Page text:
Figures just released by the Insolvency Service show a significant swing away from Bankruptcies and towards IVAs in the second quarter of 2014 when compared to the same period last year. Second quarter figures for 2014 show that, in England and Wales, IVAs reached a record high of 14,571 an increase of over 20% on the same quarter in 2013 and a historic high for any quarter since the legislation which created the IVA solution was introduced in 1986. Bankruptcies fell by 16% to a total of 5,452, when the same quarters are compared, the lowest quarterly figure since 2000, apart from the last quarter of 2013 when the Bankruptcy figures were marginally lower at 5,409.
Debt Relief Orders which were introduced in 2009 are also showing a slowly downward trend from a quarterly high of almost 8,000 two years ago to just over 7,000 in the second quarter of 2014.
Experts attribute the huge jump in IVAs to a number of factors, particularly and perhaps counter intuitively to the improving economy in England and Wales and point to the rise in wages, record employment figures and increasing retail spend. Debtors are more confident in their financial prospects and their ability to commit to a five years IVA with the ongoing low interest rates levels contributing to that confidence. They look forward to settling their debts with the balance being written off at the end of the term of their IVAs. Creditors’ attitudes also seem to have softened towards IVAs in recent years and they see much improved prospects of recovering more of their monies from their defaulting customers in the improved economic climate and so they are more likely to accept IVA proposals, which they expect will be successfully concluded. With property prices also rising, it seems that all the indicators are that the growth in IVAs in England and Wales is set to continue in the next few years, as many debtors climb back from being in negative equity to being in positive equity. In a nutshell, the growing economy, increasing property prices, easier access to IVAs, improved ability to pay, consumer confidence and positive creditor attitudes have all contributed to the trend of increasing numbers of IVAs.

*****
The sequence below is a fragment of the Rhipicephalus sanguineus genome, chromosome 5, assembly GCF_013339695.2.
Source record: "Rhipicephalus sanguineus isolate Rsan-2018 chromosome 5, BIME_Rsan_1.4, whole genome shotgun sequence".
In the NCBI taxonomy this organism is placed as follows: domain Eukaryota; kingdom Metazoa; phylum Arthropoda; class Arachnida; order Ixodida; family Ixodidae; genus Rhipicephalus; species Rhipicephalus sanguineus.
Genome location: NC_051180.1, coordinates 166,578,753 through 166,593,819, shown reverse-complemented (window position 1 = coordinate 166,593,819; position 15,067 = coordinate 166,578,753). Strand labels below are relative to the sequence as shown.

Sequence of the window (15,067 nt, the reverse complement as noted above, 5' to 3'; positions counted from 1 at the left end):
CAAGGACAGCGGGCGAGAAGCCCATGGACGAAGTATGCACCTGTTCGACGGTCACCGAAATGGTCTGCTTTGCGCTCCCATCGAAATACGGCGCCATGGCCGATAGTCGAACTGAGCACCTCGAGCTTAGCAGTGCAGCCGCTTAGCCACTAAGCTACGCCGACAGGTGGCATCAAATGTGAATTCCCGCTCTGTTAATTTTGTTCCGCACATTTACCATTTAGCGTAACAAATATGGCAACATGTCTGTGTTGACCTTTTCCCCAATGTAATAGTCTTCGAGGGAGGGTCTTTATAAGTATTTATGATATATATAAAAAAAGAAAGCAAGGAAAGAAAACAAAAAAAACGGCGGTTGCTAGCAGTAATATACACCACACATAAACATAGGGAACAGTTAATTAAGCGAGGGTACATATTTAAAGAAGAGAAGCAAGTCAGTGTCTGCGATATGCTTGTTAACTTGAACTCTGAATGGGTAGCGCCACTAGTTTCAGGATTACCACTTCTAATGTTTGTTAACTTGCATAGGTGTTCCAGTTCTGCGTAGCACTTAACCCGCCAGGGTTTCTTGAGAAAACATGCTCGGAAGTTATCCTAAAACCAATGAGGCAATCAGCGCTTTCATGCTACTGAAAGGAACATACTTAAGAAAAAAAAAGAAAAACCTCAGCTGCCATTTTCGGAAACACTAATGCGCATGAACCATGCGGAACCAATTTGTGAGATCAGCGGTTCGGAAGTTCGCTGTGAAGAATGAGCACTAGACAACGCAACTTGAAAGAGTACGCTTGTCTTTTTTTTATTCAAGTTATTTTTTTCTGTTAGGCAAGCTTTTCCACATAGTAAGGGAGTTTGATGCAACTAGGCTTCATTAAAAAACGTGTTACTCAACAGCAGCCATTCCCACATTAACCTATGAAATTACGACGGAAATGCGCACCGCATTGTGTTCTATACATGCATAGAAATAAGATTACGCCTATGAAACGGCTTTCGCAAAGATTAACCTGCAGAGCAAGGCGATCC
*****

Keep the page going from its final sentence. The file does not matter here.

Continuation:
The picture in Scotland is rather different. In that jurisdiction they have Sequestrations rather than Bankruptcies and Protected Trust Deeds rather than IVAs. Both of these have dropped sharply in the second quarter of 2014 compared to the same quarter of 2013. Sequestrations (including LILA Sequestrations, similar to DROs) dropped by almost 11% and Protected Trust Deeds by almost 41%. Downward trends in both these debt solutions have been evident year on year since the peak periods of 2008 and 2009. It is unclear if any correlation can be drawn between these trends and the performance of the economy in Scotland, other than to say that the levels of formal personal insolvencies in Scotland have been dropping steadily since 2008/2009.
In Northern Ireland the trends are also different to those in England and Wales. Bankruptcies (including DROs) have been running at levels of between 450 and 550 per quarter since 2010 while IVAs are at their lowest level in the second quarter of 2014 since 2009 and the figure of 235 is down fully 33% on the same quarter in 2013. It seems that, in Northern Ireland, the option of bankruptcy is preferred to an IVA as a solution for personal insolvency.